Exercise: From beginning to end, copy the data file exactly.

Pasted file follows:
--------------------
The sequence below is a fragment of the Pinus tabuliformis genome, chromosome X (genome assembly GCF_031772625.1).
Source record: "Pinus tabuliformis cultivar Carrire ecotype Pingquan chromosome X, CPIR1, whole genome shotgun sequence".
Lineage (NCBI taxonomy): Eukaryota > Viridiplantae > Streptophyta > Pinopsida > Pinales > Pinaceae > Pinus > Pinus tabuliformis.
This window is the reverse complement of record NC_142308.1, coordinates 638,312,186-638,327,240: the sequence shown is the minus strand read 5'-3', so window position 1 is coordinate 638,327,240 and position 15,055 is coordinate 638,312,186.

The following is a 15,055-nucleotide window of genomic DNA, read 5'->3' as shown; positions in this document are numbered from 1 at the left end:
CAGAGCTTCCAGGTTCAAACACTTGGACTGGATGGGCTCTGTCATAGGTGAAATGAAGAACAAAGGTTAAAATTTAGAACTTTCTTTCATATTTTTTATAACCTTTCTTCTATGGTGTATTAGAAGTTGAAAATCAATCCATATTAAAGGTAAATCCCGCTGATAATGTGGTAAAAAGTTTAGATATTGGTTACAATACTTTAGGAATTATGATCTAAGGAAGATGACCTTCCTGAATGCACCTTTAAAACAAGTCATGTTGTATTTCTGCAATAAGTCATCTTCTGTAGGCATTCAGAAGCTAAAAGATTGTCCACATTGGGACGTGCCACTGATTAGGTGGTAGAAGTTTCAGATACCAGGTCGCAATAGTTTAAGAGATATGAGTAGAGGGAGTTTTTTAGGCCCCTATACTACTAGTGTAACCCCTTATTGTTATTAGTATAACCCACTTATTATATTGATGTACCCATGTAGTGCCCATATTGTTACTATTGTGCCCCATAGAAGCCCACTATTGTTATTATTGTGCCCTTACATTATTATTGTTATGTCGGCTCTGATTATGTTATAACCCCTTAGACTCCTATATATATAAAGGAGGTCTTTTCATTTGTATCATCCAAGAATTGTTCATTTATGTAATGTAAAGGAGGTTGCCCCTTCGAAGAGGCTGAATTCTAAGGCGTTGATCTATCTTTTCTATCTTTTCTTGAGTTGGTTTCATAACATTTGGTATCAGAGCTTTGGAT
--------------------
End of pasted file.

The sequence below is a fragment of the Pinus tabuliformis genome, chromosome X (genome assembly GCF_031772625.1).
Source record: "Pinus tabuliformis cultivar Carrire ecotype Pingquan chromosome X, CPIR1, whole genome shotgun sequence".
Lineage (NCBI taxonomy): Eukaryota > Viridiplantae > Streptophyta > Pinopsida > Pinales > Pinaceae > Pinus > Pinus tabuliformis.
This window is the reverse complement of record NC_142308.1, coordinates 638,312,186-638,327,240: the sequence shown is the minus strand read 5'-3', so window position 1 is coordinate 638,327,240 and position 15,055 is coordinate 638,312,186.

The following is a 15,055-nucleotide window of genomic DNA, read 5'->3' as shown; positions in this document are numbered from 1 at the left end:
CAGAGCTTCCAGGTTCAAACACTTGGACTGGATGGGCTCTGTCATAGGTGAAATGAAGAACAAAGGTTAAAATTTAGAACTTTCTTTCATATTTTTTATAACCTTTCTTCTATGGTGTATTAGAAGTTGAAAATCAATCCATATTAAAGGTAAATCCCGCTGATAATGTGGTAAAAAGTTTAGATATTGGTTACAATACTTTAGGAATTATGATCTAAGGAAGATGACCTTCCTGAATGCACCTTTAAAACAAGTCATGTTGTATTTCTGCAATAAGTCATCTTCTGTAGGCATTCAGAAGCTAAAAGATTGTCCACATTGGGACGTGCCACTGATTAGGTGGTAGAAGTTTCAGATACCAGGTCGCAATAGTTTAAGAGATATGAGTAGAGGGAGTTTTTTAGGCCCCTATACTACTAGTGTAACCCCTTATTGTTATTAGTATAACCCACTTATTATATTGATGTACCCATGTAGTGCCCATATTGTTACTATTGTGCCCCATAGAAGCCCACTATTGTTATTATTGTGCCCTTACATTATTATTGTTATGTCGGCTCTGATTATGTTATAACCCCTTAGACTCCTATATATATAAAGGAGGTCTTTTCATTTGTATCATCCAAGAATTGTTCATTTATGTAATGTAAAGGAGGTTGCCCCTTCGAAGAGGCTGAATTCTAAGGCGTTGATCTATCTTTTCTATCTTTTCTTGAGTTGGTTTCATAACATTTGGTATCAGAGCTTTGGAT